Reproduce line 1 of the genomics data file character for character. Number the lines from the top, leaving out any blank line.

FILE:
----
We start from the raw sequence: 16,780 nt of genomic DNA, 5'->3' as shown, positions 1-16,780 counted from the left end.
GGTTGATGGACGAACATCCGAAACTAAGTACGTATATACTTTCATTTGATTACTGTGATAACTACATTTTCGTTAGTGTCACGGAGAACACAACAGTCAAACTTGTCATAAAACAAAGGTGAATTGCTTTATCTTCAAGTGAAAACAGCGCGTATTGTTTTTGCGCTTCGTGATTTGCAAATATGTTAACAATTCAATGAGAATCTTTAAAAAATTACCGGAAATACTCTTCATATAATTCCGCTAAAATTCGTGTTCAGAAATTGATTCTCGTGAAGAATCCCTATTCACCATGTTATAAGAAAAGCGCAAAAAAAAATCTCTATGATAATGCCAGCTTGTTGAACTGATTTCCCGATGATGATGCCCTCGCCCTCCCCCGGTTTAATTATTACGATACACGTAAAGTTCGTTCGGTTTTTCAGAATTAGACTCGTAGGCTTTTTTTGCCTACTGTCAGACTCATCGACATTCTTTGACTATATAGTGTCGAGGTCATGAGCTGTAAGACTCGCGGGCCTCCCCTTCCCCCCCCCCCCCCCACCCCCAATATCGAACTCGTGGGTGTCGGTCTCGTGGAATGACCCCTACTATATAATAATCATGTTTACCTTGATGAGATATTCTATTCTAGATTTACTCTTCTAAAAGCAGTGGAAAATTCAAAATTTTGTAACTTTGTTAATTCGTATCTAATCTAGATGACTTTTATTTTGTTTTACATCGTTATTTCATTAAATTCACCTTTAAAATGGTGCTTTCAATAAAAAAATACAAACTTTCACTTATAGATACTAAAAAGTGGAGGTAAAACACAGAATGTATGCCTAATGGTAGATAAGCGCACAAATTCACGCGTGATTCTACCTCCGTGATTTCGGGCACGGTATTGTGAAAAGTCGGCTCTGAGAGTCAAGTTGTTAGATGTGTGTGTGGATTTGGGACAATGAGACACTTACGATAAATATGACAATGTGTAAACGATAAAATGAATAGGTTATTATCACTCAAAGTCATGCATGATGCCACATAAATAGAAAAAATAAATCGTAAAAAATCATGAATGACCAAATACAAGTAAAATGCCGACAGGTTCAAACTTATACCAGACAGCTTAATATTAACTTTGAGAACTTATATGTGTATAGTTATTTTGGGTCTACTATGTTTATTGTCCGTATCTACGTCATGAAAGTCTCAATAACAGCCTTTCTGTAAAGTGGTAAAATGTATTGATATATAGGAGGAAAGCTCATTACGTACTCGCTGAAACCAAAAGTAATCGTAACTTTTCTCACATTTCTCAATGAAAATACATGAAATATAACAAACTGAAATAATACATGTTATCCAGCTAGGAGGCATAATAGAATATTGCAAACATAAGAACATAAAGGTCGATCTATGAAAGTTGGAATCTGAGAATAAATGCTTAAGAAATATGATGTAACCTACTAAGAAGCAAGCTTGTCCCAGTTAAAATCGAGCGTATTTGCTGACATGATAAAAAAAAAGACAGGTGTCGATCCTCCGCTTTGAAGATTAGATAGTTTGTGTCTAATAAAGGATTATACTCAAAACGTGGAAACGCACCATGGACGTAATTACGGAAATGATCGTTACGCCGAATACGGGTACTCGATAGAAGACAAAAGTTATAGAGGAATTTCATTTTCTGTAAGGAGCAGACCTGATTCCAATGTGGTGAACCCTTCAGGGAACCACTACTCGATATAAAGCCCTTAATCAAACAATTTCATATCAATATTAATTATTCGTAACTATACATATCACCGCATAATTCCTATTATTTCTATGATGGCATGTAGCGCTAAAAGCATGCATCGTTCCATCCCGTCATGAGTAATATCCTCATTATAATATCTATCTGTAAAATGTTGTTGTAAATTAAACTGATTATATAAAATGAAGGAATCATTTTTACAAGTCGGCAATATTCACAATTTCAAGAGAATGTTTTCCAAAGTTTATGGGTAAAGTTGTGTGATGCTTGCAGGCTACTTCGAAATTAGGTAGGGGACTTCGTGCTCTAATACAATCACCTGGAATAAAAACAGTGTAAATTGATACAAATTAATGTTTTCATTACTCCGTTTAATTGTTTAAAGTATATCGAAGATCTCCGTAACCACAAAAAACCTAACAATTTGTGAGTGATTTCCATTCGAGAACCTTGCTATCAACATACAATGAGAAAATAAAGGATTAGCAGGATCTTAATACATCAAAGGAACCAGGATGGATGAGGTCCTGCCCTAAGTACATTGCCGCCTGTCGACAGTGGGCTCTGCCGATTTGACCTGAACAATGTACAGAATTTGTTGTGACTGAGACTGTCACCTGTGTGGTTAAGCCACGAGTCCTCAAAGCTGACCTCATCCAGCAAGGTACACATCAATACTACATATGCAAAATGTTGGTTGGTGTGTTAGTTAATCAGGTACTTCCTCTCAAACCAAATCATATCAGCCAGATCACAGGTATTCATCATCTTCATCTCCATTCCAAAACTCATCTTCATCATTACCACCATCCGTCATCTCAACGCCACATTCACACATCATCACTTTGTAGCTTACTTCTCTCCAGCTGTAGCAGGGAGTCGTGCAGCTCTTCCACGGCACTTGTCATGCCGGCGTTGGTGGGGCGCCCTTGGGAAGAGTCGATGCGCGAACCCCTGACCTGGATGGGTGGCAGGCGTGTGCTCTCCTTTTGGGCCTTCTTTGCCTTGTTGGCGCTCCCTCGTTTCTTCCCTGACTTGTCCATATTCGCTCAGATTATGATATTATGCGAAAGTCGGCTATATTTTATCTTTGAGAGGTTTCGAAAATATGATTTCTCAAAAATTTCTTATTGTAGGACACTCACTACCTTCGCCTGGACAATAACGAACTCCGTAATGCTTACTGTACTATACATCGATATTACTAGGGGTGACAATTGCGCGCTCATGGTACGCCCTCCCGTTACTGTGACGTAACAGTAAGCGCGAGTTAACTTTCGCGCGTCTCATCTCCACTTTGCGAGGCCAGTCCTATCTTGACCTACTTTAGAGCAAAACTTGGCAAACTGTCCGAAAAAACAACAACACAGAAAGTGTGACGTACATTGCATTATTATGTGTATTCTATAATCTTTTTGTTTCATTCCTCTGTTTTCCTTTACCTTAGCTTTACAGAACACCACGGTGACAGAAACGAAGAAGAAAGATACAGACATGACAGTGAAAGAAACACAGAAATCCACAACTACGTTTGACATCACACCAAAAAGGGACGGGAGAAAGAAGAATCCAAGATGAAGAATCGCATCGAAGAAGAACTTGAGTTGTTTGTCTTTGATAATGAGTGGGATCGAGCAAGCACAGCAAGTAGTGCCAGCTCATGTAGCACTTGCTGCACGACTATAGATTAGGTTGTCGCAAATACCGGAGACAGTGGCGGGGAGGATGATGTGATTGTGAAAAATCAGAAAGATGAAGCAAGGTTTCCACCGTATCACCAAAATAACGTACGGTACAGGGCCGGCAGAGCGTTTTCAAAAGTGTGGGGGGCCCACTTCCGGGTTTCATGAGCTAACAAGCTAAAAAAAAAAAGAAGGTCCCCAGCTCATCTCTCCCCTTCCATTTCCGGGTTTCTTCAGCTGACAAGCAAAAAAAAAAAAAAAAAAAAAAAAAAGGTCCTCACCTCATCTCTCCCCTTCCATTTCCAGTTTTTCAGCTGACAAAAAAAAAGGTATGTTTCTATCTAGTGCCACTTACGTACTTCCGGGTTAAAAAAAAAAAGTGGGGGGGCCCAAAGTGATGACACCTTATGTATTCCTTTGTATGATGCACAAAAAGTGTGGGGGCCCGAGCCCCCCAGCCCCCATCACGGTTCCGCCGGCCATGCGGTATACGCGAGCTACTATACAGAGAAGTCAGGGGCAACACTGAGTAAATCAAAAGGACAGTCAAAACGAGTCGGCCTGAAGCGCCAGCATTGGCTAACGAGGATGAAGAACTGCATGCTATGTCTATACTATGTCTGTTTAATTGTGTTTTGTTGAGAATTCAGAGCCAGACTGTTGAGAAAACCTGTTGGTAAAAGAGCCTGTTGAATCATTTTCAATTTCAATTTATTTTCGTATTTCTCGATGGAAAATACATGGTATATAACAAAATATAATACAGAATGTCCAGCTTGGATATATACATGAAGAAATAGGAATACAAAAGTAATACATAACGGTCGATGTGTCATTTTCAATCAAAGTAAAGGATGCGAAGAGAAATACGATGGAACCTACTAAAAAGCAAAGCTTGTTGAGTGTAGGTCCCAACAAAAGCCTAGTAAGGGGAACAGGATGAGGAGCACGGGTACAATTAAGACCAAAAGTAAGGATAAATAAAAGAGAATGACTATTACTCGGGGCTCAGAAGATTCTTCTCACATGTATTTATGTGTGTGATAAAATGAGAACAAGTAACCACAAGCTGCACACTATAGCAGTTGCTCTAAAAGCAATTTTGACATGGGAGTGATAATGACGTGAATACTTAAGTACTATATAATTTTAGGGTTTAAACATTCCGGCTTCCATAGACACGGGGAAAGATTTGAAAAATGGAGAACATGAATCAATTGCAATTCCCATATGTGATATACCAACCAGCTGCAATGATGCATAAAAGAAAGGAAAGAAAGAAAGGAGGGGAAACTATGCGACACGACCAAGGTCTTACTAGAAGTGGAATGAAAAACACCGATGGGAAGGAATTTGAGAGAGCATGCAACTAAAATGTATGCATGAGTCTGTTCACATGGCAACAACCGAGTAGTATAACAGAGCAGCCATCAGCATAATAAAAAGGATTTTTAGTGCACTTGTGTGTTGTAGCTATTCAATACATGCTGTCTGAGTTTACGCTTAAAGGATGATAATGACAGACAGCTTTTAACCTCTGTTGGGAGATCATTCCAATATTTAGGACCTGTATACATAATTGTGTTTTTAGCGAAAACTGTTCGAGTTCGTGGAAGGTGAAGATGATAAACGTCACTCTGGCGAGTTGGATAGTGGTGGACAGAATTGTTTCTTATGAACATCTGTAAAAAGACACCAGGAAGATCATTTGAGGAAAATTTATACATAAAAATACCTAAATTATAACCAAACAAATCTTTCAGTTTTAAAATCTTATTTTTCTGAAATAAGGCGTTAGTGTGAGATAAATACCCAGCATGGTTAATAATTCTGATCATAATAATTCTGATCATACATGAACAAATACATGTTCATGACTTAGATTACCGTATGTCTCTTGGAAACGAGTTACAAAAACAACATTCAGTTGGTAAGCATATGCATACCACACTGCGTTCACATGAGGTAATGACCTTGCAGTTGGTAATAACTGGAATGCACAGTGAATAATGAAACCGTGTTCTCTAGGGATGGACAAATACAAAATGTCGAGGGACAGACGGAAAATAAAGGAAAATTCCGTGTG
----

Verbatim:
We start from the raw sequence: 16,780 nt of genomic DNA, 5'->3' as shown, positions 1-16,780 counted from the left end.